Perhaps Bob H should have tried slipping it in as a link in a comment. A couple of years ago I regularly posted a tune on Saturday morning just to try to get the brethren into a different groove. There were no complaints. Then I went off sailing and didn’t pick it up when I returned to port. Go for it Bob…be early and totally inconsistent in your musical choices. If there is grumbling in the peanut gallery you can always quietly close up shop.

    1. tegnost

      I like the tunes and being exposed to something I would otherwise never have seen or that had passed into the memory hole. No one has to click the links, if it’s not your bag,…
      Robert Hahl posts some good ones

    2. Robert Hahl

      I am Bob H, and I have been doing that when Water Cooler was declared an open thread. Positive feedback over a few years led me to suggest that a more regular feature on quiet days would be welcomed.

  9. Mark Gisleson

    Remarkable videos, extraordinary high ends (and a much more pleasant start to my Saturday morning than usual so thank you for that : )

    Although he mostly does classical, Yoshikazu Mera gained a broader audience when he did the soundtrack to Princess Mononoke a few years back. His performances are much more static than Dimash but that’s due to an hereditary bone disease (which may account for his limited recorded output). The video quality is poor, but YouTube does have some of his classical work (which benefits greatly from higher quality sources and a good sound system).

    This is from Nightingale, a collection of Japanese folk songs (on YouTube but not a video):

  10. A.

    NC is to be commended for featuring this exquisitely talented singer, who is indeed much better (and deservedly so) known in my part of the world.

  11. Mantid

    Hello All. Like ‘dip from the above comment, I too am a musician. However I have learned that all music is good music. There is much corporate music that is not done with verve and only to make a buck. It’s pretty easy to see through and realize it’s worthlessness. As a youngster I began to detest so many “love songs” and got rid of my Beatles and Stones LPs (a big mistake). I began appreciating instrumental music and music in other languages because I didn’t have to deal with phrases such as “yummy yummy I got love in my tummy”. I really enjoyed “Out” music, “New Music” sometimes referred to as “Free Jazz” and groups such as the Red Bull singers.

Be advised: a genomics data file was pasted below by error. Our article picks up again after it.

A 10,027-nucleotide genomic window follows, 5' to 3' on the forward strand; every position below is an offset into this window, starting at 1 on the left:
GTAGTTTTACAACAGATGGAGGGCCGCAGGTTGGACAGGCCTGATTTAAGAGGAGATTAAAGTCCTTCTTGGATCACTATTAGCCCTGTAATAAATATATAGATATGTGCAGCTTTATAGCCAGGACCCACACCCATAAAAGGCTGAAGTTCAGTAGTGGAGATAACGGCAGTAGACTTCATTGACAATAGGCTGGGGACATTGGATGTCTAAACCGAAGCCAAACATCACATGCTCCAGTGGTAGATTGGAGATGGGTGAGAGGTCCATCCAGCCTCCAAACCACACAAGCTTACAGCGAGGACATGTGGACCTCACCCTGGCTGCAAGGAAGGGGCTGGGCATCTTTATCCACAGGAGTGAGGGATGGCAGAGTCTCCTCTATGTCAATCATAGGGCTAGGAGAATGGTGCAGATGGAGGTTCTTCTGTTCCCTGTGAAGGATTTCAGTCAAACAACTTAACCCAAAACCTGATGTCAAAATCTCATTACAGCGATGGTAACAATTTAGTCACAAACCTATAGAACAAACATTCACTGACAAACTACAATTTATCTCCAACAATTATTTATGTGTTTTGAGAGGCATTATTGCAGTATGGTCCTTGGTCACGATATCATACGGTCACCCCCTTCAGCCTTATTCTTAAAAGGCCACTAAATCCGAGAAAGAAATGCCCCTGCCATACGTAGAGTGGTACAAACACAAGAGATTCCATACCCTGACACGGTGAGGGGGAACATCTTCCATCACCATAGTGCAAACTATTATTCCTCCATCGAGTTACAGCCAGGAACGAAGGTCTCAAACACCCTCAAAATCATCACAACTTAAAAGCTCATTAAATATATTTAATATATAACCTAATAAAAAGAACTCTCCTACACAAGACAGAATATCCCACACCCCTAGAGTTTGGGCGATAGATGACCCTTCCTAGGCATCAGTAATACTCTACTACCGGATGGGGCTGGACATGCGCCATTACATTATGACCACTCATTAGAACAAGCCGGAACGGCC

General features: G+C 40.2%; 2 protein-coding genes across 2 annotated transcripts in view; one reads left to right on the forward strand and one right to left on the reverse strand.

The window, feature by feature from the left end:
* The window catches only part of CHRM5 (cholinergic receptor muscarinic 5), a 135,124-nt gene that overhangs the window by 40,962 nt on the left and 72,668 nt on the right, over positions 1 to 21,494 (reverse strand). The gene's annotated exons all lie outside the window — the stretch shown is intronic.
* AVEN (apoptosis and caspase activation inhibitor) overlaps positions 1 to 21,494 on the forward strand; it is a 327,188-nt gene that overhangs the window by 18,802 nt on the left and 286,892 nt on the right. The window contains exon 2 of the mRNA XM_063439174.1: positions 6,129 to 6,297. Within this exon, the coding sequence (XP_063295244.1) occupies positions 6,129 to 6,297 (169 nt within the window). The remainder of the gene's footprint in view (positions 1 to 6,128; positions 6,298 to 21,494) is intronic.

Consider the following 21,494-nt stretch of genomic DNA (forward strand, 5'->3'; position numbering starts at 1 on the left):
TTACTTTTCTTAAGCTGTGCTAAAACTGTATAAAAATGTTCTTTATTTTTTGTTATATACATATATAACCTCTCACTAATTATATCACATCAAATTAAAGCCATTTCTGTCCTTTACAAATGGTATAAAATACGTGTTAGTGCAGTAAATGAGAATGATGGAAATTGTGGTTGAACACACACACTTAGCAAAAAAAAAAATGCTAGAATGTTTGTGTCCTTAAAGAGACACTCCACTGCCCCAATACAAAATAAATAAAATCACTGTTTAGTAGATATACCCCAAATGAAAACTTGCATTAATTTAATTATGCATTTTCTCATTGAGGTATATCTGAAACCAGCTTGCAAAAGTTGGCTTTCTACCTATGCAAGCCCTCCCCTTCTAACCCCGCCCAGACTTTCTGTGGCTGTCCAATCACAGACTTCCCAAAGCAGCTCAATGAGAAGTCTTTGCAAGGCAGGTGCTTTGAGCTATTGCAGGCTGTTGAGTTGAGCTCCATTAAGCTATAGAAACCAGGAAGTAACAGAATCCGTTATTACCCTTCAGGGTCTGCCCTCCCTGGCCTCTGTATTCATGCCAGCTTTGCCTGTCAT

Ergo, growing up I had to deal with friends that thought Albert Ayler or Cecil Taylor were rubbish. I had many debates and realized it takes patience, a discerning ear, and more exposure than one listening offers to appreciate a song or musician. Many people don’t take the time for quality listening nor have the humility to admit they may not “like” some music yet have the audacity to say it is horrible or musically banal.

    One of my favorite quotes is from Thelonious Monk a top composer/performer from the previous century. Something to the effect of …… Monk: “I like all music”, Interviewer: “But do you like Country Music?” Monk: “What doesn’t this Mo Fo understand, I like all music”. Last quote….. “Music is the healing force of the Universe, Oh, let it come in”. Albert Ayler.

    Once in a while, a musical offering in NC is a great idea.

    1. John Anthony La Pietra

      I miss “Schickele Mix”, that old radio program “dedicated to the proposition that all musics are created equal — or, as the late Duke Ellington put it, ‘If it sounds good, it is good.’ “

  12. DorothyT

    Not to compare but to contrast what control and attention to the ‘lyrics’ sound like from famed countertenor Iestyn Davies.

    Here’s lestyn Davies speaking about his training and career as a countertenor. I was fortunate enough to see him on Broadway in “Farinelli and the King.” Note that he mentions what singers with a broad range are going for in terms of feelings by an audience as opposed to countertenors who are singing period music. The latter are not amplified. (I’ve seen him in the Metropolitan Opera, which seats thousands.)

  13. bassmule

    Wow. It’s not just that he has this stratospheric range, it’s his total control over it. When he first launches it in the first song, hear how he brings in his vibrato–builds it then lets it subside. That, friends, is the work of an extraordinary professional, whether or not you care for his material.

  14. Wukchumni

    What extraordinary range, and until this morning i’d been blissfully unaware of his larger than life presence…

    Thanks for incorporating music into the news mix, i’d like to see more of it!

    1. norm de plume

      Range is great, but I do appreciate power too. In the last half of this, Bjorling, so far from reaching, appears to be trying to hold back some ungovernable inner force:

      It’s like Big Pav’s final Vincero, x 10.

      I reckon a weekly music post is a good idea.

      1. urblintz

        Jussi Bjorling is the reason I chose classical singing over jazz. Your description of him holding back that inner force is SPOT ON! Thank you for highlighting him… he’s from a different era entirely, one fading in memory alas and in my opinion, he’s the greatest lyric tenor of all time. Here’s the moment that did it for me at the tender age of 17: “E lucevan le stelle” from Puccini’s Tosca